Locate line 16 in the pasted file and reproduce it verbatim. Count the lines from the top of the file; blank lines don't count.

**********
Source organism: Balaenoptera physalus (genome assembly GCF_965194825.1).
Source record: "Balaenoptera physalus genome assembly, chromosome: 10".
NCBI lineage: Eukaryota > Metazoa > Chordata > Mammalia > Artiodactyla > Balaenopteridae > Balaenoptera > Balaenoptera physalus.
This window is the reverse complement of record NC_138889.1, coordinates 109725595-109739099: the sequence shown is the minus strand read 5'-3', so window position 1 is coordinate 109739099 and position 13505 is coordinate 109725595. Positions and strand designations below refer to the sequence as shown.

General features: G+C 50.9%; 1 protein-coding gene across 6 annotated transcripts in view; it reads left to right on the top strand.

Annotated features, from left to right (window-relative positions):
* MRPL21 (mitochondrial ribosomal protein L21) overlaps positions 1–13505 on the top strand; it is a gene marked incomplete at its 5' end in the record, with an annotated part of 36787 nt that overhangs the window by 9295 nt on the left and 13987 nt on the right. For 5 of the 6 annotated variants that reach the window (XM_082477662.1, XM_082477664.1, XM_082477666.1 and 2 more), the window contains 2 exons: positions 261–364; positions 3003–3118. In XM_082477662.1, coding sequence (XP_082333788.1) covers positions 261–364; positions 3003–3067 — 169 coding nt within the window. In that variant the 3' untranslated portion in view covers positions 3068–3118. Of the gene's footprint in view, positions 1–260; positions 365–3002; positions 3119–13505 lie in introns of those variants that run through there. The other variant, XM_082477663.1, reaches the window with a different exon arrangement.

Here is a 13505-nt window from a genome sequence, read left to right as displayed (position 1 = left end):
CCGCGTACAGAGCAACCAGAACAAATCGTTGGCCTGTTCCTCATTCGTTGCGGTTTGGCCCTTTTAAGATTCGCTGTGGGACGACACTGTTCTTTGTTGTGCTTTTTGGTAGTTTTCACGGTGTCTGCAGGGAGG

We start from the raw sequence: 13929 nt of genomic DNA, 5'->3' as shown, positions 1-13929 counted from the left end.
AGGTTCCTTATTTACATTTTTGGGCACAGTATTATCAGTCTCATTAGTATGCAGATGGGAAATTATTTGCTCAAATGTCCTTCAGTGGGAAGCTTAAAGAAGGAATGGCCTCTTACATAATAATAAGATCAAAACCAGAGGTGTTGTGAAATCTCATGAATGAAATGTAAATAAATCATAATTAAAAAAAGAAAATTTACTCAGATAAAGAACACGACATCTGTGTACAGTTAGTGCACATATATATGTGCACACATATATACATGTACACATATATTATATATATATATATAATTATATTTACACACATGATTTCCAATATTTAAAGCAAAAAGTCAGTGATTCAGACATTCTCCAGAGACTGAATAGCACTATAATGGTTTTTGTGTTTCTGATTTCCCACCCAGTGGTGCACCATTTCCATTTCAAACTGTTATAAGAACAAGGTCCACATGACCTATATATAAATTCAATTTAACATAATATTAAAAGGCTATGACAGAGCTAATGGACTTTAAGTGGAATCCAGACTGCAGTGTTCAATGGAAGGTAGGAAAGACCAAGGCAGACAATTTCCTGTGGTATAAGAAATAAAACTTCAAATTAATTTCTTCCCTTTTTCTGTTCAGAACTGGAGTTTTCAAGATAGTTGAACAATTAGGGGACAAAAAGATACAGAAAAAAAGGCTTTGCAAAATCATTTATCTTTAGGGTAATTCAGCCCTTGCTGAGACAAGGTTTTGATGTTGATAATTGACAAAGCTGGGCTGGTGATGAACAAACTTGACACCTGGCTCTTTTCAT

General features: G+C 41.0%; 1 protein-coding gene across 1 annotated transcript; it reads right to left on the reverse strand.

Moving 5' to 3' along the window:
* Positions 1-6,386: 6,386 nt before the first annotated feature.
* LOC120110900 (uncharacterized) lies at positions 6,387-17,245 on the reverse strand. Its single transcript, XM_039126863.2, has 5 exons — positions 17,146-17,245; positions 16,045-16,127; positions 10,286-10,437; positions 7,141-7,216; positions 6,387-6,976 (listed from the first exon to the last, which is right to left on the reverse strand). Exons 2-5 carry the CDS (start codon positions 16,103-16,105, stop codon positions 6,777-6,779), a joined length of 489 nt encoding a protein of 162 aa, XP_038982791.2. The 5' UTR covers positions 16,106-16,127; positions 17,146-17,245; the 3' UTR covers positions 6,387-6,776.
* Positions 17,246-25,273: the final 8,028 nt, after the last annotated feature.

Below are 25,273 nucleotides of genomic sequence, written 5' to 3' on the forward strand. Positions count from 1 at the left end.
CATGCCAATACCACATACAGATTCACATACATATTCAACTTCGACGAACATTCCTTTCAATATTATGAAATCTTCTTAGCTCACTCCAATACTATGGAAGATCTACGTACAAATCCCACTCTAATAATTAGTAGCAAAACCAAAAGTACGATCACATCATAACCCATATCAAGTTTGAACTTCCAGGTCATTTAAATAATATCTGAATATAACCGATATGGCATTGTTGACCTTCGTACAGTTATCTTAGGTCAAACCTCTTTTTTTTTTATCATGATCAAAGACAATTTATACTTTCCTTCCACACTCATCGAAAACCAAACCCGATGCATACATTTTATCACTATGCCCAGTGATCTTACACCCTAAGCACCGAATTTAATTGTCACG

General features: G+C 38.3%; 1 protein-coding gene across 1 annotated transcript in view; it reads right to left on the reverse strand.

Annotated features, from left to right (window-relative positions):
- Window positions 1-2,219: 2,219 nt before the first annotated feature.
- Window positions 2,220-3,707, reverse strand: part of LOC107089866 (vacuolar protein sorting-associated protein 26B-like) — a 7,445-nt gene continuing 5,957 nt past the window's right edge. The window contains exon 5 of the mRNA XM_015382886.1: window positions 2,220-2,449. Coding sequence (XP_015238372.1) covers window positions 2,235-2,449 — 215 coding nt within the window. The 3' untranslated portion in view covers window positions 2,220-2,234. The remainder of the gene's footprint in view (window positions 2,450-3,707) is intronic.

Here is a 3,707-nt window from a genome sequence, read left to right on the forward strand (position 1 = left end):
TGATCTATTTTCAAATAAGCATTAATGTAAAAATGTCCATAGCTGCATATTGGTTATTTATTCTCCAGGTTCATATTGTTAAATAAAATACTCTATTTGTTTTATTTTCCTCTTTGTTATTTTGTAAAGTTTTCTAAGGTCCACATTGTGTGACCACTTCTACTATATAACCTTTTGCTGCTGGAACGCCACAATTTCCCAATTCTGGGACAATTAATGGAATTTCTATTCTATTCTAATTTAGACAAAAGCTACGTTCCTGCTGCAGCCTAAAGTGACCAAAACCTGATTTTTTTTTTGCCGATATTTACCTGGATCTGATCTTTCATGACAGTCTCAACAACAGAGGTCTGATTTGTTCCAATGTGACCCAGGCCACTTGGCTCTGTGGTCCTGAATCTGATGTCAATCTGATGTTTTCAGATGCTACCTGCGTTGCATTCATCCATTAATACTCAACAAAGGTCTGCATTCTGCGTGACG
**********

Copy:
* Positions 17,246-25,273: the final 8,028 nt, after the last annotated feature.